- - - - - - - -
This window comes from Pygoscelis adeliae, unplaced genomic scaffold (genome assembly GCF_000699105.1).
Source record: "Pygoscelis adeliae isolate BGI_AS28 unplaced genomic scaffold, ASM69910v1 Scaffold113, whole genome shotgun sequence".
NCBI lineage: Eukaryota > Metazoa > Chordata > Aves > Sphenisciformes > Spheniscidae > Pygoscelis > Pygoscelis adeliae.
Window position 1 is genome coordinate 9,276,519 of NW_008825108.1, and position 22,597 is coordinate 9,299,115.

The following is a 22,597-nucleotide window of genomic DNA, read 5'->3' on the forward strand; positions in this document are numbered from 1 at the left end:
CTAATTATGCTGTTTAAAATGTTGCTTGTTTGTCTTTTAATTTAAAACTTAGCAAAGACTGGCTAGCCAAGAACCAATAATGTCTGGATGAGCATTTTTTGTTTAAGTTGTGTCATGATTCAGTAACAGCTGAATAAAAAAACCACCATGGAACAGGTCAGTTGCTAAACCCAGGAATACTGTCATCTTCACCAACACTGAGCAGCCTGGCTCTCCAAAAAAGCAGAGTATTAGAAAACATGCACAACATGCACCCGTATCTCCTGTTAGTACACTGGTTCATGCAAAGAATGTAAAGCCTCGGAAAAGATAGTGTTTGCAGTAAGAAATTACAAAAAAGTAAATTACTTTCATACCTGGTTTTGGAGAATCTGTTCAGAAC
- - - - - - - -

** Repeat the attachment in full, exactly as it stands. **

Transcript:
This window comes from Pygoscelis adeliae, unplaced genomic scaffold (genome assembly GCF_000699105.1).
Source record: "Pygoscelis adeliae isolate BGI_AS28 unplaced genomic scaffold, ASM69910v1 Scaffold113, whole genome shotgun sequence".
NCBI lineage: Eukaryota > Metazoa > Chordata > Aves > Sphenisciformes > Spheniscidae > Pygoscelis > Pygoscelis adeliae.
Window position 1 is genome coordinate 9,276,519 of NW_008825108.1, and position 22,597 is coordinate 9,299,115.

The following is a 22,597-nucleotide window of genomic DNA, read 5'->3' on the forward strand; positions in this document are numbered from 1 at the left end:
CTAATTATGCTGTTTAAAATGTTGCTTGTTTGTCTTTTAATTTAAAACTTAGCAAAGACTGGCTAGCCAAGAACCAATAATGTCTGGATGAGCATTTTTTGTTTAAGTTGTGTCATGATTCAGTAACAGCTGAATAAAAAAACCACCATGGAACAGGTCAGTTGCTAAACCCAGGAATACTGTCATCTTCACCAACACTGAGCAGCCTGGCTCTCCAAAAAAGCAGAGTATTAGAAAACATGCACAACATGCACCCGTATCTCCTGTTAGTACACTGGTTCATGCAAAGAATGTAAAGCCTCGGAAAAGATAGTGTTTGCAGTAAGAAATTACAAAAAAGTAAATTACTTTCATACCTGGTTTTGGAGAATCTGTTCAGAAC